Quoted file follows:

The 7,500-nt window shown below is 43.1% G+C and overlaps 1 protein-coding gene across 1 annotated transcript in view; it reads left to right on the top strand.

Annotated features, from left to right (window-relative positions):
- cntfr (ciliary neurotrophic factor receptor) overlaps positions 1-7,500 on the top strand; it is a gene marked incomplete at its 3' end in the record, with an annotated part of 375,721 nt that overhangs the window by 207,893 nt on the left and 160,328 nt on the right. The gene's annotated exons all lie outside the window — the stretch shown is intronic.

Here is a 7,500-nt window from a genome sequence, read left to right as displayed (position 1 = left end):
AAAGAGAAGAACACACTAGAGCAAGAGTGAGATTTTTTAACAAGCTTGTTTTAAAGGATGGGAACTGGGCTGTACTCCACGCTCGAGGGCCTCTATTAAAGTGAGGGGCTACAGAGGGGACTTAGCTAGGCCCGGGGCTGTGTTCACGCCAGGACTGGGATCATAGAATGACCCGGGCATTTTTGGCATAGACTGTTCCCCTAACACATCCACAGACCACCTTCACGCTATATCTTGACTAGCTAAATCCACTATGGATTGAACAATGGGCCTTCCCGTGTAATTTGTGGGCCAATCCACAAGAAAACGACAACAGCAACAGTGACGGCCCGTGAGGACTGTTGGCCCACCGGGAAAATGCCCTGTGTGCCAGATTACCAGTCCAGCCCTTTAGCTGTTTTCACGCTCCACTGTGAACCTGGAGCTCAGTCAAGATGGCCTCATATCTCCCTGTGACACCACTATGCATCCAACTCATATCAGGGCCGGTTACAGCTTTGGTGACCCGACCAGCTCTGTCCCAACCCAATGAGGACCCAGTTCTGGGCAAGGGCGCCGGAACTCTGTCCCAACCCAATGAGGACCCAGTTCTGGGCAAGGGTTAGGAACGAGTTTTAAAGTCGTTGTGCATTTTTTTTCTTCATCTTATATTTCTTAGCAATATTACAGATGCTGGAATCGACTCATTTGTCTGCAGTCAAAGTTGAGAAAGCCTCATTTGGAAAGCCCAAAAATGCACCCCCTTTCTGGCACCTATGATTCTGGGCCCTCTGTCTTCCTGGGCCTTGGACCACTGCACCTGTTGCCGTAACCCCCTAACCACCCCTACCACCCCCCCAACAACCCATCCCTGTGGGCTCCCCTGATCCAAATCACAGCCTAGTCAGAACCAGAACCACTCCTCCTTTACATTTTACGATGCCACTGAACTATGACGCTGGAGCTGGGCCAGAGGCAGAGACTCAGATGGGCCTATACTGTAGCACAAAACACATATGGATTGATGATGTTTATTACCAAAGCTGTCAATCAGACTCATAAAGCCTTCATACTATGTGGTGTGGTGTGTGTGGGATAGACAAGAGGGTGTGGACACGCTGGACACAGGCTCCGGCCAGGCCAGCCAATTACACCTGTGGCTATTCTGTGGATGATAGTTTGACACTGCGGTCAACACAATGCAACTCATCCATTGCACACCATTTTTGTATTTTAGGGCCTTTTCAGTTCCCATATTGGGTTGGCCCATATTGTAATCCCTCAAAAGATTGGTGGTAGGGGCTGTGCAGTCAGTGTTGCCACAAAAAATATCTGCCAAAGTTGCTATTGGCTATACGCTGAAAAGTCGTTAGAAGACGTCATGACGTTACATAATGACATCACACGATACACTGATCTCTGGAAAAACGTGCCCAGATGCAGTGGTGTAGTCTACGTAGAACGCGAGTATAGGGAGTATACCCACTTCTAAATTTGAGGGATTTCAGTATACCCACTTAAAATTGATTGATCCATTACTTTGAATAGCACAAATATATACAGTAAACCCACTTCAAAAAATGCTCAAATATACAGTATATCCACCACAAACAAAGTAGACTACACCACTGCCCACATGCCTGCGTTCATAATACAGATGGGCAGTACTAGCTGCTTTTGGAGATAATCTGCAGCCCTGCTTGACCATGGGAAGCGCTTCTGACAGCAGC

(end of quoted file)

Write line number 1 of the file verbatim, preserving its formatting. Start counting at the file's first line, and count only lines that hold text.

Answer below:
The 7,500-nt window shown below is 43.1% G+C and overlaps 1 protein-coding gene across 1 annotated transcript in view; it reads left to right on the top strand.